PEOPLE in a housing block are celebrating a triumph against anti-social behaviour after a tenant was evicted for making too much noise.
Portsmouth City Council was awarded outright possession of a Leigh Park property and the eviction of a tenant who had been a prolonged nuisance to her neighbours and the area.
The nuisance at Andover House in Broadmere Avenue, had escalated since the summer with loud, drunken parties most weekends, and music blaring until 7am the following day in some cases.
Large numbers of people had been congregating in and around the property, and loud music, shouting, screaming, and banging of doors in and out of the property were reported. There were also reports of youths fighting in the car park and suspected substance misuse, although there was no evidence for this.
Communal areas were often littered with beer cans, broken bottles, and cigarette ends, and urine and blood spatters could be seen on the walls.
A judge at Portsmouth Crown Court awarded Portsmouth City Council outright possession in 14 days and the tenant was ordered to pay £1,500 costs to the council.
Residents had complained to the Leigh Park Area Housing Office and Police over the past few months, with many too terrified to leave their homes at night.
Others have had to stay with friends or at a hotel just so they could get some sleep.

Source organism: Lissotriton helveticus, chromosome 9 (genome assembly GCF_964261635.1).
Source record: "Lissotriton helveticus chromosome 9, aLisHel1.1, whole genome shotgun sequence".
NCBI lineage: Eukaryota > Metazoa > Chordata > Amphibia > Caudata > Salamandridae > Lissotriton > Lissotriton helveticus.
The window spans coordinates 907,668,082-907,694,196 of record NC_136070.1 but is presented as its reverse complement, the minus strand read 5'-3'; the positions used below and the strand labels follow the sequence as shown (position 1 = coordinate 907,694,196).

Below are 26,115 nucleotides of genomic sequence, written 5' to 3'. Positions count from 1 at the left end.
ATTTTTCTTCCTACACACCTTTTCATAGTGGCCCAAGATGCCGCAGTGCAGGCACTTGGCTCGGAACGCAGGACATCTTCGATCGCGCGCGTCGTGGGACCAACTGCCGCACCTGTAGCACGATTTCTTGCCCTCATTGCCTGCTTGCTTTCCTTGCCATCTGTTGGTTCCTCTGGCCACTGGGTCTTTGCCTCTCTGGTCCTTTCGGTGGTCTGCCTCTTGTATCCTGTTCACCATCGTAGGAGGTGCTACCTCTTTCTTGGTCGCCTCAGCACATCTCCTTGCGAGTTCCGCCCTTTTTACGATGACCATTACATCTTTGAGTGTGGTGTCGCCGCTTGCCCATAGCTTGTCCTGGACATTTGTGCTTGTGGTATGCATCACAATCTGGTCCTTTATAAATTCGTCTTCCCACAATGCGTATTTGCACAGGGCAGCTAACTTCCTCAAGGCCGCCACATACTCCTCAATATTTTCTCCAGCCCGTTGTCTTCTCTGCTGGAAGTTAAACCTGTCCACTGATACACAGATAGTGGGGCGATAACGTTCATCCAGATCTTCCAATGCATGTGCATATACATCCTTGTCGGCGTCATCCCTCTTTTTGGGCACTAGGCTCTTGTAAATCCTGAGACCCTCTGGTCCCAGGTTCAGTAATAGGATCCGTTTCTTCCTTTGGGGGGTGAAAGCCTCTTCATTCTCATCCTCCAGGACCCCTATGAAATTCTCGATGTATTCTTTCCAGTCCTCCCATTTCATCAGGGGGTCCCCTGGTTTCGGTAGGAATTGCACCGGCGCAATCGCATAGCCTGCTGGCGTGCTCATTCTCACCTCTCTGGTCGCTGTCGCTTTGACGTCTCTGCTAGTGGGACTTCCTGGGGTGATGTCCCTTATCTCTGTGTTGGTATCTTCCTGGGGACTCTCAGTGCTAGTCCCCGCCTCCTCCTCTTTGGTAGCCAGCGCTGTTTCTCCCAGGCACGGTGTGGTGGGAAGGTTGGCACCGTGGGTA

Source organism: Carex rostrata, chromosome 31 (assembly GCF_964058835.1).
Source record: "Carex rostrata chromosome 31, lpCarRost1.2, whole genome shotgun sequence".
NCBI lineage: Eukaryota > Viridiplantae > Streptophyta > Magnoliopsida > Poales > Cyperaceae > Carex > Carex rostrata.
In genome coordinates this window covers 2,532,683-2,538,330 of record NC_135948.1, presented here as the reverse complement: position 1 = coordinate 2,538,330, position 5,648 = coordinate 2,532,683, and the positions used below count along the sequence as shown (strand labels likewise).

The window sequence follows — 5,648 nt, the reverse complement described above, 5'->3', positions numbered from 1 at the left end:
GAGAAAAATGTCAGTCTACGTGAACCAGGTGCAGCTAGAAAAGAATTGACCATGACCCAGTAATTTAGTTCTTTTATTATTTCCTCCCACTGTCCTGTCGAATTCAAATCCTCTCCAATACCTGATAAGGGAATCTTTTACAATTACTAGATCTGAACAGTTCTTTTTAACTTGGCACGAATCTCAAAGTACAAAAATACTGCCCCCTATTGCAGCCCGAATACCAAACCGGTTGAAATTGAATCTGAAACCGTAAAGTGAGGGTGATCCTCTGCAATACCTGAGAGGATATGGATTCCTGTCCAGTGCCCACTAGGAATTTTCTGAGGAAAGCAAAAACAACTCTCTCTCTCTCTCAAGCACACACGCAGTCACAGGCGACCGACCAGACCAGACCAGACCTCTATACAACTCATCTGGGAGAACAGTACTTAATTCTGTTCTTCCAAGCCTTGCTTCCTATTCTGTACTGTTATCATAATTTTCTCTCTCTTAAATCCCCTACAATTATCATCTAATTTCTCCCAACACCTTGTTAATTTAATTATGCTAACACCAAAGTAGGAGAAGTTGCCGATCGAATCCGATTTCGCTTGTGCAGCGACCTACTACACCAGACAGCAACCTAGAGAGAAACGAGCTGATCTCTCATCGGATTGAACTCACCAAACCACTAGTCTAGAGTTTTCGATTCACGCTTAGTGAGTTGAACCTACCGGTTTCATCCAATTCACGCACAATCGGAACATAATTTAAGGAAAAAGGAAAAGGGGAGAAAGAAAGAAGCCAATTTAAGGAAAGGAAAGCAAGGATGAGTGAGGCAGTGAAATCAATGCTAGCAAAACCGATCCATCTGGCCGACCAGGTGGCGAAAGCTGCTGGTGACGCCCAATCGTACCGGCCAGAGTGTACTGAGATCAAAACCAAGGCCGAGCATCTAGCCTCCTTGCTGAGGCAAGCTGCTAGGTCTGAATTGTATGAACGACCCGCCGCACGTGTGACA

Many residents reported that their friends and relatives refused to visit them as were too frightened.
David Mearns, assistant housing manager for Portsmouth City Council said: ‘This is a good outcome for the residents of Andover House and the Leigh Park area.
‘Finally they will be able to enjoy their homes and neighbourhood in peace and quiet.
‘They have suffered months of abuse and sleepless nights as a result of the nuisance caused by this individual and her visitors.
‘Portsmouth City Council take anti-social behaviour extremely seriously.
‘We will not hesitate to take action against those tenants who persistently refuse to act in a reasonable manner.’
Portsmouth City Council worked closely with police to carry out joint visits and collate evidence for the hearing, and the tenant was warned in June that court action will commence if the nuisance did not stop.
The judge described her behaviour as ‘outrageous, selfish, vile and disgraceful’.